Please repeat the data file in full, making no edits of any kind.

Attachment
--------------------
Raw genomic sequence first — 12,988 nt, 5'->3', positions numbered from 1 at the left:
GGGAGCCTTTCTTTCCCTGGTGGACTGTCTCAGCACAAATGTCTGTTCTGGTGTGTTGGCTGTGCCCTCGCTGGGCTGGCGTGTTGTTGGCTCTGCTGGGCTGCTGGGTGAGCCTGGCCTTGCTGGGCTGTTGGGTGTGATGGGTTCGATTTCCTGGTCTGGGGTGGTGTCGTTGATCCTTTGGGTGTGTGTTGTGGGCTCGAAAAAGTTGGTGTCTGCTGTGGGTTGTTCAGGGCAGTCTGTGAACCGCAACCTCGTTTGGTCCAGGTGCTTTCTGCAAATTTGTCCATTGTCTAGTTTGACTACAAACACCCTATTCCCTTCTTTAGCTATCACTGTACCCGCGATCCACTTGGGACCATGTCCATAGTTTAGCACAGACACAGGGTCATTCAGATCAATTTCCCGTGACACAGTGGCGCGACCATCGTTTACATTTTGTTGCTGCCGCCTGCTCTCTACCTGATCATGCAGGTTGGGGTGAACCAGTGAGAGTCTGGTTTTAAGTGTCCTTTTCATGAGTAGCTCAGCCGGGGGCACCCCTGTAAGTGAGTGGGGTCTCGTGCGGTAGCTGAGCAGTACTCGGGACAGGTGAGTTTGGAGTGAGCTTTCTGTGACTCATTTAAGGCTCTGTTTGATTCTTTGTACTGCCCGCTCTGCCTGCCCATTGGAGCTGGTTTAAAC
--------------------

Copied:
Raw genomic sequence first — 12,988 nt, 5'->3', positions numbered from 1 at the left:
GGGAGCCTTTCTTTCCCTGGTGGACTGTCTCAGCACAAATGTCTGTTCTGGTGTGTTGGCTGTGCCCTCGCTGGGCTGGCGTGTTGTTGGCTCTGCTGGGCTGCTGGGTGAGCCTGGCCTTGCTGGGCTGTTGGGTGTGATGGGTTCGATTTCCTGGTCTGGGGTGGTGTCGTTGATCCTTTGGGTGTGTGTTGTGGGCTCGAAAAAGTTGGTGTCTGCTGTGGGTTGTTCAGGGCAGTCTGTGAACCGCAACCTCGTTTGGTCCAGGTGCTTTCTGCAAATTTGTCCATTGTCTAGTTTGACTACAAACACCCTATTCCCTTCTTTAGCTATCACTGTACCCGCGATCCACTTGGGACCATGTCCATAGTTTAGCACAGACACAGGGTCATTCAGATCAATTTCCCGTGACACAGTGGCGCGACCATCGTTTACATTTTGTTGCTGCCGCCTGCTCTCTACCTGATCATGCAGGTTGGGGTGAACCAGTGAGAGTCTGGTTTTAAGTGTCCTTTTCATGAGTAGCTCAGCCGGGGGCACCCCTGTAAGTGAGTGGGGTCTCGTGCGGTAGCTGAGCAGTACTCGGGACAGGTGAGTTTGGAGTGAGCTTTCTGTGACTCATTTAAGGCTCTGTTTGATTCTTTGTACTGCCCGCTCTGCCTGCCCATTGGAGCTGGTTTAAAC